Medipost: Cartistem Maker Has PneumoStem, NeuroStem, & PromoStem in the Works
The world’s first medication using stem cells collected from other people got the green light for commercial sales from South Korea’s drug agency on January 19. [see our post on Cartistem: Stem Cell Treatments in South Korea.]
Cartisem is used to treat degenerative arthritis and knee cartilage defects by regenerating knee cartilage using stem cells developed from umbilical cord blood taken from newborn babies, the Korea Food and Drug Administration said. It is developed by Seoul-based Medipost Co., Ltd., a biotechnology company listed in the Kosdaq.
“Stem cell treatments are the third-generation bio medicines,” Dr. Yoon-sun Yang, Medipost’s CEO and President, told The Korea Herald in a recent interview.
The new drug’s market launch show’s Korea’s growing ability to compete in the field of biotechnology, she said. “Unlike the existing market for chemical products dominated by American and European giants, Korea is competing with them in a nip-and-tuck race for stem cell therapies,” she opined.
The drug is currently undergoing simultaneous clinical trials (phase I and II) among patients in the United States. Both trials, which will take one and a half year to complete, have been approved by the U.S. Food and Drug Authority—making Medipost the first non-U.S. company allowed by the agency to conduct first- and second-phase trials for stem cell medication.
The trials will assess the safety and efficacy of Cartisem in U.S. patients with degenerative arthritis and traumatic knee cartilage defects. After the two trials, a third one (phase III) will be undertaken in South Korea.
“The clinical trials to be conducted give a representative example that will again show that South Korea is an international power in stem cell research—ranking second after the U.S.,” Medipost said in a release.
The upstart company also predicted that, “Once the clinical trials end, the world’s medical circles will pay attention to (South) Korea.”
Medipost has been working on developing Cartistem for nearly 10 years and in 2010, signed a licensing deal with Dong-A Pharmaceutical, a South Korean drug maker, to sell the stem-cell based product in that country.
The agreement granted Dong-A Pharmaceutical the exclusive domestic sales rights, while co-developing and conducting clinical trials for additional indications with Medipost. The biotech company received an up-front fee, milestone payments and running royalties.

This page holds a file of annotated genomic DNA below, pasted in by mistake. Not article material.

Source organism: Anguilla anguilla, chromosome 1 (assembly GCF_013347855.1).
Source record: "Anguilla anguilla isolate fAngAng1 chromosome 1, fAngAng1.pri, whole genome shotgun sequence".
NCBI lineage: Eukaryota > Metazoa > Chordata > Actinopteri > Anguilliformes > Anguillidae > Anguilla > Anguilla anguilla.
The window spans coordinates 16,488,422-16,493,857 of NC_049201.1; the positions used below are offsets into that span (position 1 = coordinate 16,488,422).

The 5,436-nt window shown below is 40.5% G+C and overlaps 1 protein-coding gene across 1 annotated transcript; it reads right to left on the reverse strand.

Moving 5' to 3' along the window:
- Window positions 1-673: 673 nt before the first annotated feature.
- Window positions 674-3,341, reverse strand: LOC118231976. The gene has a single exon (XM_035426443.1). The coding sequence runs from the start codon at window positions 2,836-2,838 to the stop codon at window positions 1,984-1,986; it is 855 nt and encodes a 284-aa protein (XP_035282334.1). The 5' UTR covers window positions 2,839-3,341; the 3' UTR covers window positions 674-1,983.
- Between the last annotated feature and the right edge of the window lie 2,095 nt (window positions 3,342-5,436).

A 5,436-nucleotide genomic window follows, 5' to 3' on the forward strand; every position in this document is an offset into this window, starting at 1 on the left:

This January, Dr. Yang announced the successful completion of the phase III clinical trials in Korea, indicating that Cartistem is safe and effective.
“Satisfactory results were obtained and that it is non-toxic and … manufacturing facilities … are consistent with standards set by the KFDA,” Dr. Yang said.
Medipost said it is expecting Cartisem to capture a large proportion of the arthritis drug market, worth hundreds of billions of won, since Cartistem is Korea’s first stem cell-based therapeutic agent and generic medicines are not available.
“There are so many arthritis patients around the world, and there will be even more as the aging process accelerates,” Yang said in a press release posted on the company website.
“Current remedies like cell therapy and joint replacement surgery have limitations on the size of lesions or the type of joint and don’t work with degenerative diseases. But Cartistem has no concern with any of those issues.”
The arthritis market alone has great potential for growth, Dr. Yang said. Currently, five million to 7.5 million Koreans are suffering from degenerative arthritis, making up 10 percent to 15 percent of the local population.
Yang noted that arthritis with diabetes requires high medical fees for long periods and aside for the artificial joint market for the elderly, there are few better alternatives to Cartistem. The arthritis market for patients with arthritis at the age of 30-60 is worth hundreds of billions of won alone, she said.
More than 54,000 Koreans underwent knee joint surgery in 2009, National Health Insurance Corporation data shows, and the average operation cost 7.23 million won.
Dr. Yang values the Korean market’s potential for Cartistem at up to 250 billion won (US$229.4 million), which she said “grows exponentially” in the global market.